Is your customer’s ability to buy outpacing your ability to sell? Take these 3 steps to stay ahead of customer buying behavior.
Having a single, accurate view of your most valuable customers, their buying patterns, history, and more is not just empowering—it’s essential. Research shows that 57 percent of a typical purchase decision is made by the time a supplier is engaged.1 Once customers make their first contact with you, they’ve already scoped their needs, set priorities, defined requirements, compared solutions, and initially assessed prices, according to The Corporate Executive Board.
If your customer data is out of date or inaccurate, you’ve lost the ability to drive the sale, much less up-sell or cross-sell them. The solution? Take these three actions to ensure that your sales and marketing teams have the information they need.
- Create a single view of your customer. Implement a master data management system to integrate all customer data from across your organization. Develop a single master profile of your customer with that data—no matter where it resides—including third-party information sources and data collected from social sites. Understand their purchasing history, customer support instances, and which organizations and online groups they belong to. Find out about their sentiments and connections. This will give you a 360-degree view of your customer and help identify where to focus your efforts.
- Align marketing automation processes with business objectives. Get sales out of the data collection business and get them to trust the “single best version of the truth.” Provide an intuitive, easy-to-use interface to access, view, and modify master customer data sourced from across the organization. Employ software that recognizes and prevents duplicate data with fuzzy search and duplicate blocking capabilities. Ensure updates to the master customer data are as frequent as the business needs. A consistent and accurate view of customers and their relationships with your organization enables sales to effectively cross-sell and up-sell.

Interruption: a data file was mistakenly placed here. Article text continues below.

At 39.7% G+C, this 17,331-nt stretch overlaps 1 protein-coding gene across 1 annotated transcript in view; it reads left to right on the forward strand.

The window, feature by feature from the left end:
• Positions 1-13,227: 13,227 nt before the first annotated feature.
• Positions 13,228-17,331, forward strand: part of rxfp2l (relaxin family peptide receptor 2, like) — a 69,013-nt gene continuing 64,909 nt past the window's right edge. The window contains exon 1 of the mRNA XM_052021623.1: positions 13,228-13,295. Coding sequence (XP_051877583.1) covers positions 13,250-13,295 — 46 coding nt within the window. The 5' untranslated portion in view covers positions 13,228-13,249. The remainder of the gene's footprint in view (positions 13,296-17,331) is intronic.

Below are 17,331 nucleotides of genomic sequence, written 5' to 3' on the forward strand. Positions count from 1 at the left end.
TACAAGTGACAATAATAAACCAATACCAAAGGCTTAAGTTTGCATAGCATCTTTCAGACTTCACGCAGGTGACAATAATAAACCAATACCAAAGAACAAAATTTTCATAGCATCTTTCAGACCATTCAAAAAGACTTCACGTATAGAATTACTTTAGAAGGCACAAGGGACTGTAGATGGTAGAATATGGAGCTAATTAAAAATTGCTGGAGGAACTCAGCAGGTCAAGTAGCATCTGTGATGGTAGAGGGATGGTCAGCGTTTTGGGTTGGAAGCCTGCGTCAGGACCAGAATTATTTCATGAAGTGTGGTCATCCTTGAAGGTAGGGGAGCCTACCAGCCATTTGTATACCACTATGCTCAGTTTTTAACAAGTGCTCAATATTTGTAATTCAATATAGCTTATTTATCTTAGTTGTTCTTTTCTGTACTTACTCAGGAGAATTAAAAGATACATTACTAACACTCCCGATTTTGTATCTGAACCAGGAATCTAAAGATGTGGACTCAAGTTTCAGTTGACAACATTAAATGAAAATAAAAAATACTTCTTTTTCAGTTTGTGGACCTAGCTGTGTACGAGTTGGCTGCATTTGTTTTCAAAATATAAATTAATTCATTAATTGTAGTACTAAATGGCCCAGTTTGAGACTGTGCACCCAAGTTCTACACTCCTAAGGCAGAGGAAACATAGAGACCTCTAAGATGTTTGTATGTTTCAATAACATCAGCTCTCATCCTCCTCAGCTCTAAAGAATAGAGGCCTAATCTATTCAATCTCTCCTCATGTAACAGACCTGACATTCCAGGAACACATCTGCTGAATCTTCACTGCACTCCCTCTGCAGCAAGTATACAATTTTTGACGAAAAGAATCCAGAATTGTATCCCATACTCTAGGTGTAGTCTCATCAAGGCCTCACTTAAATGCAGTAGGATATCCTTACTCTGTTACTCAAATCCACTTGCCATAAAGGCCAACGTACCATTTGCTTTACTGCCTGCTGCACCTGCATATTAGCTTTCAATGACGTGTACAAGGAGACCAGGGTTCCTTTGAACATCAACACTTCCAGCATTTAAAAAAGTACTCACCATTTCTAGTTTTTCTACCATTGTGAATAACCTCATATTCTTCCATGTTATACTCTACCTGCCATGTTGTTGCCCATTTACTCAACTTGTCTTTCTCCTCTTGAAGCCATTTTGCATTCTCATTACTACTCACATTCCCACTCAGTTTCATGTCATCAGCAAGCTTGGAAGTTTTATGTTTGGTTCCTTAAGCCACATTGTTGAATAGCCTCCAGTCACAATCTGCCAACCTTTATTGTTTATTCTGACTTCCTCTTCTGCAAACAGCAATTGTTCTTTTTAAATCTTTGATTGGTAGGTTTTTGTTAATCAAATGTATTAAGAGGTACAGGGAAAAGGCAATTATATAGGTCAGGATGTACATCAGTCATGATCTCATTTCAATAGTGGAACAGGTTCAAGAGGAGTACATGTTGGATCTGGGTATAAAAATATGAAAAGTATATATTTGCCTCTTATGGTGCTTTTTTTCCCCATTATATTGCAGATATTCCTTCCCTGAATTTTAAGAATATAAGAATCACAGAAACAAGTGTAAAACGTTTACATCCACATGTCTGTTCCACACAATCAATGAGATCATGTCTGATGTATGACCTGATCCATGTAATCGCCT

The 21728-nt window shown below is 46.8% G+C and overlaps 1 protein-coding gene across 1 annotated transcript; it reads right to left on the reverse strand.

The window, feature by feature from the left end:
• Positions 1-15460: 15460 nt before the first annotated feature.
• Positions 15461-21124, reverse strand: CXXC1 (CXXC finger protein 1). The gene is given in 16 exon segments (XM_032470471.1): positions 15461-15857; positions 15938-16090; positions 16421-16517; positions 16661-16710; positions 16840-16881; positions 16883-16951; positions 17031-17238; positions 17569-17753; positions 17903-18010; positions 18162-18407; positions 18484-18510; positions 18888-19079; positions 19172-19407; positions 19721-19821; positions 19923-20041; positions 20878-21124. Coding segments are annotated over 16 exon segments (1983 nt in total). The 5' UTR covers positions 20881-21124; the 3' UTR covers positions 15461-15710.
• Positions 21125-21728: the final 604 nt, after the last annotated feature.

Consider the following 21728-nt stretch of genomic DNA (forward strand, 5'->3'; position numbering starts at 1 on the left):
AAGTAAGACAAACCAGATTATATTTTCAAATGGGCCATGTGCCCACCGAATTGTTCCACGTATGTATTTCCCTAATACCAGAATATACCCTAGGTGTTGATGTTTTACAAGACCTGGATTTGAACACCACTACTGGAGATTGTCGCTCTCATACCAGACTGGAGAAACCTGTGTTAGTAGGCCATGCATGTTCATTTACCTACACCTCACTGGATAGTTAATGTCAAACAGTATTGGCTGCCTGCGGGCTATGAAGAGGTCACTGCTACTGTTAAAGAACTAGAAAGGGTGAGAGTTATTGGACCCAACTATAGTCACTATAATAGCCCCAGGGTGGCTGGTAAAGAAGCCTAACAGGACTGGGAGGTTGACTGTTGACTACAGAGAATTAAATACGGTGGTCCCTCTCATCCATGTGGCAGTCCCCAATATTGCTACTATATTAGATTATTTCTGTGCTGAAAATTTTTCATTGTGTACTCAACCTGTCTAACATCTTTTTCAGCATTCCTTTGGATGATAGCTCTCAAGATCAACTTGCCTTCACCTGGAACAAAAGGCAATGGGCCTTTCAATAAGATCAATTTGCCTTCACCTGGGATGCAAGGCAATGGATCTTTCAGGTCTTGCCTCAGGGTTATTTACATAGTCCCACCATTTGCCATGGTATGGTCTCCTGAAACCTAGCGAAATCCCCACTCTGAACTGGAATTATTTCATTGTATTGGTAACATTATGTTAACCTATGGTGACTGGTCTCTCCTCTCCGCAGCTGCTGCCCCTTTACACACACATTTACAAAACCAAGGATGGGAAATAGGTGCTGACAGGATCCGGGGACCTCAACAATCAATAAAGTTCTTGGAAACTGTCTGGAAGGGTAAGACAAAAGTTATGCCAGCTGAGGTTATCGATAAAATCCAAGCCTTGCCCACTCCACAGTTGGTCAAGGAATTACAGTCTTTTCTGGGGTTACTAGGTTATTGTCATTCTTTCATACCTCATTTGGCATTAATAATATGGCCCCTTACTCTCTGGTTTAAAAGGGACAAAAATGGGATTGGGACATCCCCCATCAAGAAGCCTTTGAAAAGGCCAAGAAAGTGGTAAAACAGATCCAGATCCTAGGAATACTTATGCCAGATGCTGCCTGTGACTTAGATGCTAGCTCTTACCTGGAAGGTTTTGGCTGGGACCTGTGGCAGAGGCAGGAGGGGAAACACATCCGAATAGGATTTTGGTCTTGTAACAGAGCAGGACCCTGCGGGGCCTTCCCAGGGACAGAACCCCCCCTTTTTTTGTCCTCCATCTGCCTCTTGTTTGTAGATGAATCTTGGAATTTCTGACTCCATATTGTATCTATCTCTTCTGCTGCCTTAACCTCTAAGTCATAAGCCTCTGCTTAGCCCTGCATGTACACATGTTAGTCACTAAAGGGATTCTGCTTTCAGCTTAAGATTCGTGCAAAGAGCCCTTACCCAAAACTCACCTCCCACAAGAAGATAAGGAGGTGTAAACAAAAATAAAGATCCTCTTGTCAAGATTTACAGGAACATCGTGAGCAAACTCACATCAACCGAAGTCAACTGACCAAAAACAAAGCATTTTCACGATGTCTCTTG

- Adopt a predictive marketing approach. With an accurate understanding of a customer’s purchasing history, satisfaction level, business needs, and role within their organization, marketing is able to develop focused and targeted campaigns. Communicating to customers on topics they are interested in, when they are truly interested in them, is more cost-effective and delivers better results.
Once you’ve completed the above actions, your sales and marketing teams will be ready to proactively target specific customers who have a budget and are ready to spend. Most importantly, they can customize campaigns appropriately and connect with customers in a way that customers prefer. All of which leads to a more effective, more empowered sales organization—one that’s a step ahead of your next customer.
Want to keep up on current topics around “a single view of the customer?” Read Dina Elsokari’s blog highlighting “12 Ways You Can Benefit from a Single View of Your Customers in Your CRM.”
- 1The Corporate Executive Board Company, “10 Trends Every Sales Exec Must Know for 2012,” December 2011.
Corporate Executive Board Company research shows that 57 percent of a typical purchase decision is already made by the time a supplier is engaged.”